Hasegawa 1/72 Ki-48-II (Lily) 'Special Equipment'
|REVIEWER:||Scott Van Aken|
|NOTES:||2018 Limited edition|
The development of the aircraft began at the end of 1937 at the request of the Japanese military high command. Kawasaki received an order to develop a "high-speed bomber" capable of 480 km/h (300 mph) at 3,000 m (9,840 ft), and able to reach 5,000 m (16,400 ft) within 10 minutes. It was inspired by the Soviet Tupolev SB.
Kawasaki had the advantage of the experience of designing the Ki-45 twin-engined heavy fighter. Most technical problems were solved; however the aircraft had a number of shortcomings. It carried only an 800 kg (1,760 lb) bombload. This was actually more than contemporary light bombers such as the Bristol Blenheim or Tupolev SB, and only slightly less than light bombers designed several years later, such as the A-20 Havoc, and the strikingly similar-appearing Martin Maryland and Baltimore. Speed was intended to be its primary defense, much like the later, unarmed, De Havilland Mosquito. So it had only three machine guns (again, an equivalent armament to contemporary light bombers). This made it very vulnerable to enemy fighters later in the war, once they became fast enough to actually catch it. The flight characteristics of the Ki-48 also left much to be desired. Newer generations of Allied fighters caught up in speed, and eventually, the Ki-48 was too slow to outrun them, while superior modern Japanese aircraft, such as the Yokosuka P1Y and the Mitsubishi Ki-67, could only be produced in small numbers. The first versions were lightly armoured, so the Ki-48 was quite aerobatic, and could loop and turn with an experienced pilot at the controls. The aircraft was often used as a dive bomber in Burma. The aircraft was not necessarily a failure, and was considered an acceptable light bomber for the first few years of the war by many historians. Much like the Mitsubishi A6M Zero fighter, it was satisfactory for the period when it was designed and produced, but had to be used against much newer and faster competition, due to Japan's inability to produce enough newer aircraft.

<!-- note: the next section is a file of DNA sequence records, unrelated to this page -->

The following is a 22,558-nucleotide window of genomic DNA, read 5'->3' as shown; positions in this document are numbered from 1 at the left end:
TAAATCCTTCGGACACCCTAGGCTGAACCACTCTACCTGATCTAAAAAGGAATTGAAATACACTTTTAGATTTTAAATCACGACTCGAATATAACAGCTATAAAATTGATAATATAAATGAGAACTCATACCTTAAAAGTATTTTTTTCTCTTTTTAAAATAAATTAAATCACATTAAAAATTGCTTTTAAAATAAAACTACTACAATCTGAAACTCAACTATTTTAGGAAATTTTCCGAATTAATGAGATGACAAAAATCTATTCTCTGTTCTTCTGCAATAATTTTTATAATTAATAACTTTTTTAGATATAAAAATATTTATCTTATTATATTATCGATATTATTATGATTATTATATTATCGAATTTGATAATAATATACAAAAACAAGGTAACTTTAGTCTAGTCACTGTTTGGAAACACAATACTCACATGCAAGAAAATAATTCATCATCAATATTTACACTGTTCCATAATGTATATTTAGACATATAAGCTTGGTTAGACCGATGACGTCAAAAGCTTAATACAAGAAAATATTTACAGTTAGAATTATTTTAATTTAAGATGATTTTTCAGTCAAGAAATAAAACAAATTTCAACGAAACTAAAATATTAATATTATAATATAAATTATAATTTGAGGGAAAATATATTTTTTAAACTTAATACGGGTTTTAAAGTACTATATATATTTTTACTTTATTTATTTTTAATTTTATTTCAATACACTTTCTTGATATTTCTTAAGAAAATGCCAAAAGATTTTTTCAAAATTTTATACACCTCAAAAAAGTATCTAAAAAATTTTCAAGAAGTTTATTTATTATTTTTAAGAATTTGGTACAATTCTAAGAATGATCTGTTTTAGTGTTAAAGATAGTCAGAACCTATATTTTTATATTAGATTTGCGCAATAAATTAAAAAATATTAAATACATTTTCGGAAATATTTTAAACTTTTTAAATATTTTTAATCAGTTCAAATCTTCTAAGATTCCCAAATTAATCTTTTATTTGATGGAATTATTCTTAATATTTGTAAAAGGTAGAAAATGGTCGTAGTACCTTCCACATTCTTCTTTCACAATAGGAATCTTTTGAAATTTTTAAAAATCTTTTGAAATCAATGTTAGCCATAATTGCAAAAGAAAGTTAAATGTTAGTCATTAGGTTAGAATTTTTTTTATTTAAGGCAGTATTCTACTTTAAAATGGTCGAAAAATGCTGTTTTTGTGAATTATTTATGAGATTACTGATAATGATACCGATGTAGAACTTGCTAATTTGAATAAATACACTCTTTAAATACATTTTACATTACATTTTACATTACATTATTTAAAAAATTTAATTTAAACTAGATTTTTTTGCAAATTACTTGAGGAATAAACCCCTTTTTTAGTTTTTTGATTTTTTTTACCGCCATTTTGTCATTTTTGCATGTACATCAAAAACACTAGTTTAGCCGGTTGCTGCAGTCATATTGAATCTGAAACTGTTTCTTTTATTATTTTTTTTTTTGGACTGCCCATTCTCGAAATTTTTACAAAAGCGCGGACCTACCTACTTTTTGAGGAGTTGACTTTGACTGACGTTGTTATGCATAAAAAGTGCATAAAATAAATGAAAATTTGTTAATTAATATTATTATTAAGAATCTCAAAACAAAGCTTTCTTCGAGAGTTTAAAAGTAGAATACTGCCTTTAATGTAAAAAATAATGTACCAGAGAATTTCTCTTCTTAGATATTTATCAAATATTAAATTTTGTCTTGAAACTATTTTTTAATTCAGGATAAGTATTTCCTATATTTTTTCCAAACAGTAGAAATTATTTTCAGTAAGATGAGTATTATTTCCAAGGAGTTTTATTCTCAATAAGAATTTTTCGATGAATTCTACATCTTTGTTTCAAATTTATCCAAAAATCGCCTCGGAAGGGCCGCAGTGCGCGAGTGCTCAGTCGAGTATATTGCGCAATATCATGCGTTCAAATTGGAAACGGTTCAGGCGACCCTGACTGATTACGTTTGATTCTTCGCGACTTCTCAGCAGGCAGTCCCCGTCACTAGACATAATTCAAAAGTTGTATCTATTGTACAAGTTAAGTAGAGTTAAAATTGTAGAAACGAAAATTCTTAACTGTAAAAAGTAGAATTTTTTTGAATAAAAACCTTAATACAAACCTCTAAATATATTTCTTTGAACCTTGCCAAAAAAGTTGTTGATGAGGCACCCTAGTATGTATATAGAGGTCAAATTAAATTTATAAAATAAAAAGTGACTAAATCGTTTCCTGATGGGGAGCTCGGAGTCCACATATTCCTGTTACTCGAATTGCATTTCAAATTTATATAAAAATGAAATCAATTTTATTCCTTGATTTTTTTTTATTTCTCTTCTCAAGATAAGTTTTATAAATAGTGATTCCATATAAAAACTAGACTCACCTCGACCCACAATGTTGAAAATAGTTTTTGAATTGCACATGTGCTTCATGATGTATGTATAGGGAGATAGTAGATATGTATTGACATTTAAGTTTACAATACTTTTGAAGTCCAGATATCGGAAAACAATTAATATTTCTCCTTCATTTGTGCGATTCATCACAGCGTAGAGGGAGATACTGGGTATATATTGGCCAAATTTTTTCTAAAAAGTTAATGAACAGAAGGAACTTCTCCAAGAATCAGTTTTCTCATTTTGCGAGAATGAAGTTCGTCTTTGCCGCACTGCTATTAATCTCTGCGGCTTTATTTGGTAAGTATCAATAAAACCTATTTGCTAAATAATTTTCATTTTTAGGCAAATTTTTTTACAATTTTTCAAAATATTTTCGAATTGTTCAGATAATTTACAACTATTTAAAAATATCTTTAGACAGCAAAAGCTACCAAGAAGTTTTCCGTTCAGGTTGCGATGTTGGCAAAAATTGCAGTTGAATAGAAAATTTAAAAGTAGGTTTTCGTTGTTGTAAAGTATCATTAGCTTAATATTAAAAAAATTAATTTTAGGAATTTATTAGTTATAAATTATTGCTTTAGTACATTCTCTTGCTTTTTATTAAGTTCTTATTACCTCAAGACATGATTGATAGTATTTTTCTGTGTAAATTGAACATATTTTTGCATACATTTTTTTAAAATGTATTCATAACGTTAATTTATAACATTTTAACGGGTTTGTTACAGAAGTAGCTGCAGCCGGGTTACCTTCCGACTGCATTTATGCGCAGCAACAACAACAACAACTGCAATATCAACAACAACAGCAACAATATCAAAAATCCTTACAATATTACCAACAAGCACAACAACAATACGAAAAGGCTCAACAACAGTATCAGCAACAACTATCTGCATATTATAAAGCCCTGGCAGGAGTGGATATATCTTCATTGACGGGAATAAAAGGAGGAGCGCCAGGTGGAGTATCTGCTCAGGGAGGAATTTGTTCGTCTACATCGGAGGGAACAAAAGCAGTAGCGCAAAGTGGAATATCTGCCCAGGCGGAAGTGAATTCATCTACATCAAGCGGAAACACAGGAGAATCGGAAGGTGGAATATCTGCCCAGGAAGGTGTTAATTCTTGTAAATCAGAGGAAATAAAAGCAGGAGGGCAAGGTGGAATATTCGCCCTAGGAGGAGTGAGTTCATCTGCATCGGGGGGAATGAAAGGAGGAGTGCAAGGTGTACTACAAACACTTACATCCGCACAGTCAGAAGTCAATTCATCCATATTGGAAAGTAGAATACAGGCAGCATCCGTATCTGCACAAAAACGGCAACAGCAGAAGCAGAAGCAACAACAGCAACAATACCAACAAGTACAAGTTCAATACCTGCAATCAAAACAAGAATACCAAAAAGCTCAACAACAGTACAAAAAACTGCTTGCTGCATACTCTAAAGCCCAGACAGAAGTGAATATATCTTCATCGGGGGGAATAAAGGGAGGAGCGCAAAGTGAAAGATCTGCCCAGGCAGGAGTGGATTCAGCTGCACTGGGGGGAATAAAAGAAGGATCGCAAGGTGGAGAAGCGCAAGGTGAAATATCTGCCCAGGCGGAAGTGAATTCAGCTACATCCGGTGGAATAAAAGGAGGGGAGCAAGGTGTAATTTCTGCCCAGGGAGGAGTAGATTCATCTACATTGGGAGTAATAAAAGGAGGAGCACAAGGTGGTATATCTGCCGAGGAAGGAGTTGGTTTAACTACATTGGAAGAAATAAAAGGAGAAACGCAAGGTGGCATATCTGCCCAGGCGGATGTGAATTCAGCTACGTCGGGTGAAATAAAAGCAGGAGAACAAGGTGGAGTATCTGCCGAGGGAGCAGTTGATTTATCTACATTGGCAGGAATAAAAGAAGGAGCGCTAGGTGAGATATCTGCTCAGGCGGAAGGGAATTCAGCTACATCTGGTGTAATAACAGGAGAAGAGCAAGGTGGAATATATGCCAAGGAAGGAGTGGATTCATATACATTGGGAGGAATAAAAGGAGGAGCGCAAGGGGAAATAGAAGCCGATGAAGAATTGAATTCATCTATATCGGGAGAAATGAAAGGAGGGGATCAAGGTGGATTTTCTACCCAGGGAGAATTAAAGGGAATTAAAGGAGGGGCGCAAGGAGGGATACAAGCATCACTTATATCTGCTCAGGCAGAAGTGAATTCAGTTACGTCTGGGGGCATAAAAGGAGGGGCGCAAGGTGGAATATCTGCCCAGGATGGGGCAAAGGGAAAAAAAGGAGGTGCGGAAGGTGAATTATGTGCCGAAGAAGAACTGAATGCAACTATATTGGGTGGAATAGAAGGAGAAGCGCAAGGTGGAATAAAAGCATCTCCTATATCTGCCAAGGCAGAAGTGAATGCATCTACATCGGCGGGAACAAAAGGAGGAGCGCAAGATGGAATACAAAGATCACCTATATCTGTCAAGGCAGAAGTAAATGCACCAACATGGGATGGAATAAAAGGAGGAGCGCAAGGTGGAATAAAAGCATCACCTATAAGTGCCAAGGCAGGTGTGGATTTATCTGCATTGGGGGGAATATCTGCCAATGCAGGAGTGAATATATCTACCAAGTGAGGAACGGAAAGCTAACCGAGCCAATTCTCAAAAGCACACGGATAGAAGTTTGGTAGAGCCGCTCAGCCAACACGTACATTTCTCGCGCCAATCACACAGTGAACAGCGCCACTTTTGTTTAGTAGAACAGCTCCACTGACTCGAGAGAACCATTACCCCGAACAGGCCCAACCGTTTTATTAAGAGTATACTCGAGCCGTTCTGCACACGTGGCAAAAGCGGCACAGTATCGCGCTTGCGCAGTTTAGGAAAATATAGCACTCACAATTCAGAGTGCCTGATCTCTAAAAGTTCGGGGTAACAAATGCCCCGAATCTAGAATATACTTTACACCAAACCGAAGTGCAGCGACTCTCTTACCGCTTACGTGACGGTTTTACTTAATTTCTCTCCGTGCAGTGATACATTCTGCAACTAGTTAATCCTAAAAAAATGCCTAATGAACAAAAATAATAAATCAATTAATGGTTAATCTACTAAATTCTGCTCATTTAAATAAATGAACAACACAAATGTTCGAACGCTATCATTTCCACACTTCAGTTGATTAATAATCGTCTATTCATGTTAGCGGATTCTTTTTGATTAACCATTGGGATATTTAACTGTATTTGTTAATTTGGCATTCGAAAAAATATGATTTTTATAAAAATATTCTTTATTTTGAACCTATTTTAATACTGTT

This kit allows you to build a 'special equipment test aircraft. Actually, that should be 'special attack' as apparently the nose probes were designed to set of bombs in the bomb bay of the aircraft during a kamikaze attack. I really had to dig to find this info as the instructions don't really mention much about it and only offer a standard history.
The additional bits added to the kit are nothing more than a bronze rod that you cut into the appropriate length and then place in holes you have drilled into the nose of the aircraft. The rest of the kit is the standard Hasegawa/Mania kit that has been available for decades. The kit itself isn't bad, but it is 70s technology even if it does have recessed panel lines. You get a nicely done interior for the scale and you are provided with a decal for the instrument panel. No crew is provided as Mania did not offer these. This variant was unarmed as befits a 'test' aircraft so you can leave off the guns unless you buy the kit to do a standard Ki-48 using aftermarket decals.
You do have to open and fill some holes in the kit, but the instructions show you just what you need to do. Engine cowlings are two side panels with a single cowling front so no worries about seams. Landing gear is nicely done and can be installed after everything is painted. I would highly recommend that you obtain a set of canopy masks for this as there are many panes to mask. There are two options. One has three of these rods protruding from the nose and one only has a single rod.
Instructions are standard Hasegawa fare with two options. Both have olive green upper surfaces with grey wing and tailplane undersides. One has a solid green fuselage while the other has the usual grey undersides and a while fuselage stripe. Both were with the BANDA special attack group. With no unit markings, you get a nicely done decal sheet with just standard markings.
Not exactly the most colorful IJAAF plane, but an interesting one due to its intended use. There are aftermarket markings for the Ki-48 if you look for them and that might be an option for several of you regarding this kit. Here is what info I have found on the BANDA special attack group:Banda Unit (万朶隊,, Banda-tai)
Original unit; Hokota Instructing Flying Division
12 November 1944
15 November 1944
20 December 1944
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